Arbona elaborates, "It's the whole Brahmin accent, saying, 'It would be so nice if you weren't hee-ah,' instead of, 'Go away.'" According to him, "The wait staff had to treat her like a VIP although she wasn't necessarily nice or generous to them." Apparently, she treated the employees shabbily enough that for years after her death, whenever anything would go wrong at the Palm Court or something broke, it was customary to shout "FANNIE!!!" because they were sure she was haunting them.
She was a terror when dealing with hotel management, too. "Part of what the law required is that you were entitled to the same services that you got when the unit was first under rent control," Lyman explains. "In those days, they did a 'high dusting,' I think they called it, once a month. It was a whole scheduled cleaning. Painting was required every couple of years; she knew her rights extremely well. And she would push."
In the early 1980s, according to a Newsday article, she had dragged the Westin Corporation—then the Plaza's owner—to court over defective carpeting. After this suit was thrown out, Lyman says, she immediately began to claim that Westin was trying to kill her with toxic paint. The hotel hired experts to take spore samples. She called in the New York City Health Department, who found nothing amiss.
In 1987, Trump moved to buy the Plaza from the Bass family trust. As Trump recently explained to the New York Times, "To me the Plaza was like a great painting." When negotiations started, he inquired as to the property's liabilities. He was told, "The biggest issue… is Fannie Lowenstein," according to the Times. The same article claims Trump "ultimately offered her an apartment in the Plaza that was almost ten times as large as her studio apartment, with a view of Central Park. Rent-free. For life. Also, new furniture, new dishes, new everything. She grudgingly agreed. But she also wanted a piano. She got a Steinway."
Lyman disputes that Lowenstein ever lived at the Plaza rent-free or that she moved from her three-room suite (except when it was under renovation). Thomas Barrack, Jr., the negotiator who gave this anecdote to the New York Times, declined through a spokesperson to be interviewed about the matter until after the 2016 presidential election, and the Trump Organization would not return a request for comment.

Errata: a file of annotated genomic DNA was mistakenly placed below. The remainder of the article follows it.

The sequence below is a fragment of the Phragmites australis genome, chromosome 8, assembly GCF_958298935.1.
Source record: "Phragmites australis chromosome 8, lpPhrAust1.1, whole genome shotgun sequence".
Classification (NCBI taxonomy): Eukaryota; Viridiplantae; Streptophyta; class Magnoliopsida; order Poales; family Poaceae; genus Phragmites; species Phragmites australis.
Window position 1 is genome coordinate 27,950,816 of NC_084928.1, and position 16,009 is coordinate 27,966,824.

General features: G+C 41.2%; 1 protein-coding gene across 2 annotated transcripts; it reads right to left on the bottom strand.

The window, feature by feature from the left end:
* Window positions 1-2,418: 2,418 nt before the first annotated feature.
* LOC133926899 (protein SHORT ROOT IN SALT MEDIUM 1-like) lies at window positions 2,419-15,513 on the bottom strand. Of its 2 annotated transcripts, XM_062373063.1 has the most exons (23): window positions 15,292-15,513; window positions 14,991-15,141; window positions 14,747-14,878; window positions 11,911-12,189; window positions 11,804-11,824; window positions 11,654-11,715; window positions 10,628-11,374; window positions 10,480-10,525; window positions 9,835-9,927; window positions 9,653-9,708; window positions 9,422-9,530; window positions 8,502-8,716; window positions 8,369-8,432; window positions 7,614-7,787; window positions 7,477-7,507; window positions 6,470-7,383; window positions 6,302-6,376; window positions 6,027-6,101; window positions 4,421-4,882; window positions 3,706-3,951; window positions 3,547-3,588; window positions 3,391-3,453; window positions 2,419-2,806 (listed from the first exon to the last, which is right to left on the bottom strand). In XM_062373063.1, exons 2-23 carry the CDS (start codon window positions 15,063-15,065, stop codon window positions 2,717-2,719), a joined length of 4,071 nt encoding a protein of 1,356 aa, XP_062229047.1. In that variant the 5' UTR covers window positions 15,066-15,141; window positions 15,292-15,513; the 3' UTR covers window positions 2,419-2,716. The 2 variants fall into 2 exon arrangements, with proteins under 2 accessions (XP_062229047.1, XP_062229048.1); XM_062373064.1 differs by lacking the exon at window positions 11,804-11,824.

In Lyman's telling, though, once Trump completed his purchase, she demanded a meeting with him, and she got it. "I think that her perspective was that, 'Donald Trump is going to have the pleasure of meeting me and seeing what he's up against,'" remembers Lyman. At the meeting, she made another demand: "You're going to have to have Mr. Lyman leave the room." So Trump did. Trump took the path of least resistance. Lyman insisted he was "a total gentleman" to Lowenstein.
Unfortunately, the honeymoon was not to last. As her health began to fail, Lowenstein convinced herself that her room was irredeemably contaminated by the "toxic" paint. She moved to the Park Lane—paying the full nightly price—and died there on April 28, 1992, the final rent-controlled holdout to live in the Plaza. She was 85 years old.
By then, the hotel had become a money pit for Trump; it declared bankruptcy that year and was sold off in 1995. In the ensuing 20 years, it completed its transition from a grand dame of the late Gilded Age to a combination of hotel rooms and condominiums anchored by a subterranean shopping mall. The string quartet in the Palm Court has vanished. The Oak Room is shuttered. Fannie Lowenstein is gone; so is her New York. You can't help but feel nostalgic for those days in Manhattan's grandest hotel—unless, of course, you had the misfortune of crossing the tenant in Suite 1001–1003.